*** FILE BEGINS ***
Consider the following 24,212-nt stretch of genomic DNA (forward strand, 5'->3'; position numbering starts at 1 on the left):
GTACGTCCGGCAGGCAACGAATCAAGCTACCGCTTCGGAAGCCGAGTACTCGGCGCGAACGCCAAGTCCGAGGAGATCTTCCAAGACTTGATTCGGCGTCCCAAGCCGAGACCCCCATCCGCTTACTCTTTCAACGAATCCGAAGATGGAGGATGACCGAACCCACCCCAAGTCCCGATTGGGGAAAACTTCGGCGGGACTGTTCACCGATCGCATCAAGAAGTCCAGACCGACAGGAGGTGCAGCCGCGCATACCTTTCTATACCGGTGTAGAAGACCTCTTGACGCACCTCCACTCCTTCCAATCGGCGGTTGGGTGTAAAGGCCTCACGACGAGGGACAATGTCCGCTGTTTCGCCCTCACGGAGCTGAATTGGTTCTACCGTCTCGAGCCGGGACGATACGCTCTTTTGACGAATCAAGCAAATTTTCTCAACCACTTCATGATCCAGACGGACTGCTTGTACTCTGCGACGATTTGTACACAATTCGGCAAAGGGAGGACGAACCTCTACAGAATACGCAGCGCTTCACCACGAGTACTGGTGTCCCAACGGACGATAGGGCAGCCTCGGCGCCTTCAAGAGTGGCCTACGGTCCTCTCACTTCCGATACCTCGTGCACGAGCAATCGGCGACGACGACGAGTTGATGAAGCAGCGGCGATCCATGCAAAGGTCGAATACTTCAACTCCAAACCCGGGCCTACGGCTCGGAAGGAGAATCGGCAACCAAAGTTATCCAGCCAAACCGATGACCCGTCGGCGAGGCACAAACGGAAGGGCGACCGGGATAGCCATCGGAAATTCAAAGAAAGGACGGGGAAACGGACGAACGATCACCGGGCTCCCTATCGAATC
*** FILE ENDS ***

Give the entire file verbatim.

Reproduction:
Consider the following 24,212-nt stretch of genomic DNA (forward strand, 5'->3'; position numbering starts at 1 on the left):
GTACGTCCGGCAGGCAACGAATCAAGCTACCGCTTCGGAAGCCGAGTACTCGGCGCGAACGCCAAGTCCGAGGAGATCTTCCAAGACTTGATTCGGCGTCCCAAGCCGAGACCCCCATCCGCTTACTCTTTCAACGAATCCGAAGATGGAGGATGACCGAACCCACCCCAAGTCCCGATTGGGGAAAACTTCGGCGGGACTGTTCACCGATCGCATCAAGAAGTCCAGACCGACAGGAGGTGCAGCCGCGCATACCTTTCTATACCGGTGTAGAAGACCTCTTGACGCACCTCCACTCCTTCCAATCGGCGGTTGGGTGTAAAGGCCTCACGACGAGGGACAATGTCCGCTGTTTCGCCCTCACGGAGCTGAATTGGTTCTACCGTCTCGAGCCGGGACGATACGCTCTTTTGACGAATCAAGCAAATTTTCTCAACCACTTCATGATCCAGACGGACTGCTTGTACTCTGCGACGATTTGTACACAATTCGGCAAAGGGAGGACGAACCTCTACAGAATACGCAGCGCTTCACCACGAGTACTGGTGTCCCAACGGACGATAGGGCAGCCTCGGCGCCTTCAAGAGTGGCCTACGGTCCTCTCACTTCCGATACCTCGTGCACGAGCAATCGGCGACGACGACGAGTTGATGAAGCAGCGGCGATCCATGCAAAGGTCGAATACTTCAACTCCAAACCCGGGCCTACGGCTCGGAAGGAGAATCGGCAACCAAAGTTATCCAGCCAAACCGATGACCCGTCGGCGAGGCACAAACGGAAGGGCGACCGGGATAGCCATCGGAAATTCAAAGAAAGGACGGGGAAACGGACGAACGATCACCGGGCTCCCTATCGAATC